- The Drawings Are Inspired By a Real Villa…That You Can Stay In
- It May Be 90 Seconds, But The Credits Are Melodrama in Three Parts
- Watch For the Hidden Clues
- The Details Are Endless
You only need to watch the 90-second opening credits of The White Lotus, Season 2 to realize you’re in for a wild ride. Couples flirt, fountains erupt, monkeys deliver some serious side eye—and, wait, is that two fisherman in flagrante back there?— all within a blink-and-you’ll-miss-it succession of intricate, trompe l ‘oeil frescoes. Of course, we wouldn’t expect anything less of its creators, the Seattle-based studio Plains of Yonder, who also created the deliciously vivid wallpaper intro for the series’ first season. And remarkably, they were given essentially a carte blanche from the show’s director, Mike White. “We were told it was a ‘bedroom farce with teeth,’” says Katrina Crawford, who heads the studio with her husband Mark Bashore. And from the script, “We could see that it was more about sexual politics this time, instead of race and colonization like in Season 1.”
So how do you pack all that into a mere a minute and a half? Crawford and Bashore, with the help of illustrator Lezio Lopes, looked to the decor of a real-life Sicilian villa to dream up a feverish allegory for The White Lotus resort, replete with hidden meaning, art historical references, and, yes, murderous mischief. Here’s how they did it.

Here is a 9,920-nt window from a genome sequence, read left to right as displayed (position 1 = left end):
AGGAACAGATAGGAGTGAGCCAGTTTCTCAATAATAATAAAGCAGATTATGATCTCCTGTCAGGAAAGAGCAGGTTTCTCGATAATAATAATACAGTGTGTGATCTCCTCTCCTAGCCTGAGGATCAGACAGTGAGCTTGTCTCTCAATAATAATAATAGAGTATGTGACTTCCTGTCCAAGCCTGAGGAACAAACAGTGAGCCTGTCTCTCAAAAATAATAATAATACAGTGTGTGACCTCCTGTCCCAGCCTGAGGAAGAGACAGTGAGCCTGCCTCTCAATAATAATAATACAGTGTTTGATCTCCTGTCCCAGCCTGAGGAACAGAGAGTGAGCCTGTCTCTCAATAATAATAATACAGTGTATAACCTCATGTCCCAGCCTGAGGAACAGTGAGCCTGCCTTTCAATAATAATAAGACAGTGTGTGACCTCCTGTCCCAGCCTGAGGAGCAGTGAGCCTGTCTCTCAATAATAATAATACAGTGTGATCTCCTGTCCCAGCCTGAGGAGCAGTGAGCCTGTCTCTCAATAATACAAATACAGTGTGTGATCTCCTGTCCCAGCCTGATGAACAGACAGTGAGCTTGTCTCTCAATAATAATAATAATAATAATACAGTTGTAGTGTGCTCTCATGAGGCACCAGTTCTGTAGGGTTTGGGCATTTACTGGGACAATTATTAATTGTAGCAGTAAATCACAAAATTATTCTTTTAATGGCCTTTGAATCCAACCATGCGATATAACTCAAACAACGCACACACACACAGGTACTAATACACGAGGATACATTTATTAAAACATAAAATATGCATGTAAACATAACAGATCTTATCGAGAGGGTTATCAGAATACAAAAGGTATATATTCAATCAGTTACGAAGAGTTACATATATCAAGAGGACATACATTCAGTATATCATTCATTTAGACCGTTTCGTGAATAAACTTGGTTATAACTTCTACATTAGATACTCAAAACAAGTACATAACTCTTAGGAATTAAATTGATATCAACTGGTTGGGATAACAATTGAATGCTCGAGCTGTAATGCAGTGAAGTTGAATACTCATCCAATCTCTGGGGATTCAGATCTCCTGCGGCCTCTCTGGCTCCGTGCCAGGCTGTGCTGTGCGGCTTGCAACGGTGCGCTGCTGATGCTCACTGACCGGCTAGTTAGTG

The Drawings Are Inspired By a Real Villa…That You Can Stay In
The credit images are a hybrid of those at Villa Tasca in Palermo.
Before the Plains of Yonder team got to work, Crawford paid a visit to Villa Tasca, a sprawling 500-year-old Palermo estate-turned-hotel with grand, fresco-covered rooms (Wagner is said to have composed portions of Parsifal in the music room). With a photographer, Crawford spent two days documenting each trompe l ‘oeil vignette and decorative moulding to use as material for the credit sequence. “There was a lot of awe,” Crawford remembers. “I’d never seen this many frescoes in one place.”